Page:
Viking Legends Meet Modern Cities
With Germany to the south and Sweden to the east, Denmark is often overshadowed by its larger neighbours. And yet it is a country with enormous appeal to tourists, especially those chasing the concept of “hygge” (cosiness and a safe, relaxed atmosphere) which is at the centre of much of the contemporary culture. Windswept beaches, largely flat countryside dotted with fairy tale-style castles, and small cities with excellent transport and cycling provisions make this a country with generous amounts of both charm and practicality.
Denmark is covered by the Baltic Sea EU macro-regional strategy and the priorities of the strategy include marine conservation, boosting prosperity and connecting with the wider region. These priorities clearly come across in many of the country’s most renowned attractions. Follow the Danish portions of five fascinating cultural routes to discover the stories of the martyr Saint Olav and modern-day Danes’ seafaring Viking forebears, as well as the architectural and historic influences revealed by the Cistercian abbeys, historic cemeteries and Megalithic sites found throughout the country.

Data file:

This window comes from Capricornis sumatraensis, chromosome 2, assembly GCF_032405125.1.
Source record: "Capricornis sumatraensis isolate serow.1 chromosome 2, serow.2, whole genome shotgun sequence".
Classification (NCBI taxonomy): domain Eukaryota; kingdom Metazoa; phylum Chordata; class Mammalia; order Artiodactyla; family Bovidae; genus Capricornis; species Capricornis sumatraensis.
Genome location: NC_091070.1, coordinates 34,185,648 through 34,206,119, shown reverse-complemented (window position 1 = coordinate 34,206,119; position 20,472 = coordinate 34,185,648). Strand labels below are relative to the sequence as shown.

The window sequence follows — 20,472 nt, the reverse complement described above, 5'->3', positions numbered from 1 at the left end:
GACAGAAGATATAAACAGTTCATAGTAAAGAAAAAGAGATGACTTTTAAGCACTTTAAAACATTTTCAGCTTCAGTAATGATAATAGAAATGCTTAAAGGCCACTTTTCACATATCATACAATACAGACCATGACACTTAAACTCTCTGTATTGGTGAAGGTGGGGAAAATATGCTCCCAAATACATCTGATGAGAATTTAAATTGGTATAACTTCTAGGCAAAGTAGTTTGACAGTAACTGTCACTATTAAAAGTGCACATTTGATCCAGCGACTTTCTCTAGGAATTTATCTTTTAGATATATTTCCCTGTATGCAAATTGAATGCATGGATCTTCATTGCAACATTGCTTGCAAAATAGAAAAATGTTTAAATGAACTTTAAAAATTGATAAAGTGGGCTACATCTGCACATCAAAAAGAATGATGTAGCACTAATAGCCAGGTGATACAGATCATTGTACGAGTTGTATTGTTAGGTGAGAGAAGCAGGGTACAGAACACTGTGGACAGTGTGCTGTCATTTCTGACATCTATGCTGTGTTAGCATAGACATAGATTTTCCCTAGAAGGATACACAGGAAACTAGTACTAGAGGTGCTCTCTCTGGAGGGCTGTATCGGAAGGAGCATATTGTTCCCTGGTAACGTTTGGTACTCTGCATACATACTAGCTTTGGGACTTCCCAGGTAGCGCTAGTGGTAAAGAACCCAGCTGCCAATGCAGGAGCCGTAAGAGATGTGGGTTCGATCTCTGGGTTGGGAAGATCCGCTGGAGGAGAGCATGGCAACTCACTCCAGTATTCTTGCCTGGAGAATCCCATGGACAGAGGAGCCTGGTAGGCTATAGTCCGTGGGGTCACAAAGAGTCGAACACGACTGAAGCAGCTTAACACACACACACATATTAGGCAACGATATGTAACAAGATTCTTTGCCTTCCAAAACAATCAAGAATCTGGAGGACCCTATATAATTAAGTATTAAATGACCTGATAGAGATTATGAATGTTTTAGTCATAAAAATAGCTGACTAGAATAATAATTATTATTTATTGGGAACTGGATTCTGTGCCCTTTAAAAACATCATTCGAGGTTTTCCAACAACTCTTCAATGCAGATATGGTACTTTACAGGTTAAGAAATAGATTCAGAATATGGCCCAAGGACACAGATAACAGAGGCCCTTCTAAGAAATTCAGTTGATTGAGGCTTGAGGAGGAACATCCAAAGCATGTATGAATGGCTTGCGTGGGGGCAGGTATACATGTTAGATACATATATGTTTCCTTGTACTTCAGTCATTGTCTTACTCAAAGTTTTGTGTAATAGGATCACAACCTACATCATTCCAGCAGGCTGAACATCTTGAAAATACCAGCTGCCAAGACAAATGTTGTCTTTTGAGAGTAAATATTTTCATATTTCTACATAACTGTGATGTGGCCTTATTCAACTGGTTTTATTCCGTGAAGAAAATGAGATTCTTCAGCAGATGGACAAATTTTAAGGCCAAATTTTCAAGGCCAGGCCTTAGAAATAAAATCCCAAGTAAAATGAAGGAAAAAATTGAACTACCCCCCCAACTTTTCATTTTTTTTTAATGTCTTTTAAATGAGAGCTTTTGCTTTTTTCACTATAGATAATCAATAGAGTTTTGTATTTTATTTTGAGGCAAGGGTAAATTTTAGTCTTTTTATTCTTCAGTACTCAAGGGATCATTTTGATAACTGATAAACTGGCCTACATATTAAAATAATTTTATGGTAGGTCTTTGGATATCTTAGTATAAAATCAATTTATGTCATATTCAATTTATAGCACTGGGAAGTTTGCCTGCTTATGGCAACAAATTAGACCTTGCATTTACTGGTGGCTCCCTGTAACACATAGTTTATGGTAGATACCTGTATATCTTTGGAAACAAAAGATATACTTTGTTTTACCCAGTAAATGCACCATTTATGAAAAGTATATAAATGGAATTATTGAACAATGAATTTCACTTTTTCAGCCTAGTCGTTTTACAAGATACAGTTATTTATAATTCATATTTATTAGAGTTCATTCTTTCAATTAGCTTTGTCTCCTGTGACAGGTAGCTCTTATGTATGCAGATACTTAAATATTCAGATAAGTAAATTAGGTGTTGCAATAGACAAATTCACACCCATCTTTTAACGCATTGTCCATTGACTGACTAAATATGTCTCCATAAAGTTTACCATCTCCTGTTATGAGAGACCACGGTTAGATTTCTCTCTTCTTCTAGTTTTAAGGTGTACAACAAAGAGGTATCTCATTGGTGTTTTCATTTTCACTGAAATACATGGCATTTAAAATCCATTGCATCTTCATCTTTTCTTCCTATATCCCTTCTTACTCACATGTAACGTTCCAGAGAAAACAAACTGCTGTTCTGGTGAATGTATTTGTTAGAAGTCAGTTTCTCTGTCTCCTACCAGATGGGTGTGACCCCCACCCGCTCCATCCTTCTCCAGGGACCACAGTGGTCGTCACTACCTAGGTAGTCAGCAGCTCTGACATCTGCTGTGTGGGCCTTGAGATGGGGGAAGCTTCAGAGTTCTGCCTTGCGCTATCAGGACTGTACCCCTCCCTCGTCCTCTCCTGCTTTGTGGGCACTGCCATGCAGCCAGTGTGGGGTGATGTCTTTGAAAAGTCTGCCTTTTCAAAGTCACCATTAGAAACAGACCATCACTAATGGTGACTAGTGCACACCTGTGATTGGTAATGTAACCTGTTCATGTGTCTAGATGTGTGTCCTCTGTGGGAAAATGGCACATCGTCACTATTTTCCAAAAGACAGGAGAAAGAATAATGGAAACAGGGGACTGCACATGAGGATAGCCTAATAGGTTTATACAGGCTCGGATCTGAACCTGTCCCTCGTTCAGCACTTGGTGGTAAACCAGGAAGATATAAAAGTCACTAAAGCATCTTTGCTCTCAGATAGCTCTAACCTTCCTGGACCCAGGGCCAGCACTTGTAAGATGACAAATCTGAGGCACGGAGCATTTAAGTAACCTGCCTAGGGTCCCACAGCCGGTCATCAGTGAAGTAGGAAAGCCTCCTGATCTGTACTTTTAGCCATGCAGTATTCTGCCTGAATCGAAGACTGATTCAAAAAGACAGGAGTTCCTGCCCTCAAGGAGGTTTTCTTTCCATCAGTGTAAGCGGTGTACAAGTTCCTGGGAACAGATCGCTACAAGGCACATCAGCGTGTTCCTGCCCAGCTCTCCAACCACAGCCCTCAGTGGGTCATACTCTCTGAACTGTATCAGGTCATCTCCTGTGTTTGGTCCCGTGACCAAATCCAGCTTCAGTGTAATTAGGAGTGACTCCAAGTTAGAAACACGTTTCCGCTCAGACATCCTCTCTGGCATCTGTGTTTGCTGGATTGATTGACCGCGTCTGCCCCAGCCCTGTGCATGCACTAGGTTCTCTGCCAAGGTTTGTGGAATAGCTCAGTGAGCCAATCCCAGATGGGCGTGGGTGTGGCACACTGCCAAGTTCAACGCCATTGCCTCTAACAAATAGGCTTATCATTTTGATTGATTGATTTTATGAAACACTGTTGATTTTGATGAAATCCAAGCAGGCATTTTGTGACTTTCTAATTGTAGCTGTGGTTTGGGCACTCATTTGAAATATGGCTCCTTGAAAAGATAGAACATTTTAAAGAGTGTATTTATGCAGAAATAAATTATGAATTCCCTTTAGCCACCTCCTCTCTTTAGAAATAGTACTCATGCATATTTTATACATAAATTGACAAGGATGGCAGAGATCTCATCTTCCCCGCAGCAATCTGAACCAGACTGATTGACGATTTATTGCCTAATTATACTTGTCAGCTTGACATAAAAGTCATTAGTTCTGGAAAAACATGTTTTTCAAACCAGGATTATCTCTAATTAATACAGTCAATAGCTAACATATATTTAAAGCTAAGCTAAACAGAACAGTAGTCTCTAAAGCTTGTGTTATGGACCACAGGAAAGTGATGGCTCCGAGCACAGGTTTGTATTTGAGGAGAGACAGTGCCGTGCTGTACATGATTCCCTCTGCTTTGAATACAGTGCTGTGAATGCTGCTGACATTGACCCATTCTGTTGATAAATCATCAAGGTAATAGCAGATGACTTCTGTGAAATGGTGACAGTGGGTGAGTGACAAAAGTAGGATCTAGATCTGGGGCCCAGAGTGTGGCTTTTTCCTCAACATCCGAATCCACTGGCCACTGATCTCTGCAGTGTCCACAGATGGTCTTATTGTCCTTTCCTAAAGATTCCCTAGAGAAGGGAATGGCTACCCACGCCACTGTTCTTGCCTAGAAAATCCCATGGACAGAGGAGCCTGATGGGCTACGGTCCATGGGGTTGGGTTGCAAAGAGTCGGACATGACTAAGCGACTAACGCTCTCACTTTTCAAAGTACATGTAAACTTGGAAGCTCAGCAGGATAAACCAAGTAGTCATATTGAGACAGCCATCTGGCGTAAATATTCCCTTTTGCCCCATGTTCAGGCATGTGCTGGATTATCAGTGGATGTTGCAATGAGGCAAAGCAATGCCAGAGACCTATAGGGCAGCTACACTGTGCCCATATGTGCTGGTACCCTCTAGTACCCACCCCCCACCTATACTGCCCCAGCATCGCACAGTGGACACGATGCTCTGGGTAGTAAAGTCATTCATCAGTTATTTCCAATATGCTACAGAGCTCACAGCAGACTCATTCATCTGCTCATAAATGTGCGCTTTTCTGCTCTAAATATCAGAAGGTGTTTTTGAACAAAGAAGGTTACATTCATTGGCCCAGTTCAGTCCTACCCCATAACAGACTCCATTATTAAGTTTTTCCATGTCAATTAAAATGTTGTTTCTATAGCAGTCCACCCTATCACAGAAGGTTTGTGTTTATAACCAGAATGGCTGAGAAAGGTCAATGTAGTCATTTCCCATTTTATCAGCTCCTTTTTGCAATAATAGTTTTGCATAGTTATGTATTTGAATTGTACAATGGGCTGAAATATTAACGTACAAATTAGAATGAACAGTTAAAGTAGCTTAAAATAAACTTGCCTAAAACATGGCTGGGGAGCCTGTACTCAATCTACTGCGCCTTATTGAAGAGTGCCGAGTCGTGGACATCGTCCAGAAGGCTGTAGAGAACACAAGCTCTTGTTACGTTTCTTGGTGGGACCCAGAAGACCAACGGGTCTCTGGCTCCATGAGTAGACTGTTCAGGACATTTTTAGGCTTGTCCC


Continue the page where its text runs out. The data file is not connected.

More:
How to get there?
Visitors can get to Denmark by car, bus or plane. You can also take the ferry or train from Germany or Sweden. There are four international airports, in Copenhagen, Billund, Aalborg and Aarhus. Denmark is also known for its excellent cycling infrastructure, with Copenhagen sometimes being called the cycling capital of the world. EuroVelo routes 3, 7, 10 and 12 pass through the country.